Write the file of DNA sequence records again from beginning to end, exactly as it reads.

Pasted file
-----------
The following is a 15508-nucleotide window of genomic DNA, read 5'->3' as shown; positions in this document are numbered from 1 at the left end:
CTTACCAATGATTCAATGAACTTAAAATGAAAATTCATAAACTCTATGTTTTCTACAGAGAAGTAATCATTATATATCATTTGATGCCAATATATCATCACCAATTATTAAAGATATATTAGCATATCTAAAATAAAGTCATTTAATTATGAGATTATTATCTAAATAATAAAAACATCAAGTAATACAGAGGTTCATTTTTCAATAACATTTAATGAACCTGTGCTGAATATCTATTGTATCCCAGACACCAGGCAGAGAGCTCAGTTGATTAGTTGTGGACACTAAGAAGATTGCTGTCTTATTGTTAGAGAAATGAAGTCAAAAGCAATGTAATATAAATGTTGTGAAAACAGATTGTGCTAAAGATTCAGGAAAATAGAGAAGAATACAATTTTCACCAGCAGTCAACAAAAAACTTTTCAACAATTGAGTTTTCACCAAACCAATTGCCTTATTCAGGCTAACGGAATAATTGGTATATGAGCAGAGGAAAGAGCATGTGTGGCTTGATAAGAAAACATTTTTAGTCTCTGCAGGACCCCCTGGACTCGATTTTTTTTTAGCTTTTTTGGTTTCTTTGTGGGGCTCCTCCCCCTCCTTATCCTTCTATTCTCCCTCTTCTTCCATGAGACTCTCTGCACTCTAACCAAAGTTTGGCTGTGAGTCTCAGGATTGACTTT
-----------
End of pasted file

The following is a 15508-nucleotide window of genomic DNA, read 5'->3' as shown; positions in this document are numbered from 1 at the left end:
CTTACCAATGATTCAATGAACTTAAAATGAAAATTCATAAACTCTATGTTTTCTACAGAGAAGTAATCATTATATATCATTTGATGCCAATATATCATCACCAATTATTAAAGATATATTAGCATATCTAAAATAAAGTCATTTAATTATGAGATTATTATCTAAATAATAAAAACATCAAGTAATACAGAGGTTCATTTTTCAATAACATTTAATGAACCTGTGCTGAATATCTATTGTATCCCAGACACCAGGCAGAGAGCTCAGTTGATTAGTTGTGGACACTAAGAAGATTGCTGTCTTATTGTTAGAGAAATGAAGTCAAAAGCAATGTAATATAAATGTTGTGAAAACAGATTGTGCTAAAGATTCAGGAAAATAGAGAAGAATACAATTTTCACCAGCAGTCAACAAAAAACTTTTCAACAATTGAGTTTTCACCAAACCAATTGCCTTATTCAGGCTAACGGAATAATTGGTATATGAGCAGAGGAAAGAGCATGTGTGGCTTGATAAGAAAACATTTTTAGTCTCTGCAGGACCCCCTGGACTCGATTTTTTTTTAGCTTTTTTGGTTTCTTTGTGGGGCTCCTCCCCCTCCTTATCCTTCTATTCTCCCTCTTCTTCCATGAGACTCTCTGCACTCTAACCAAAGTTTGGCTGTGAGTCTCAGGATTGACTTT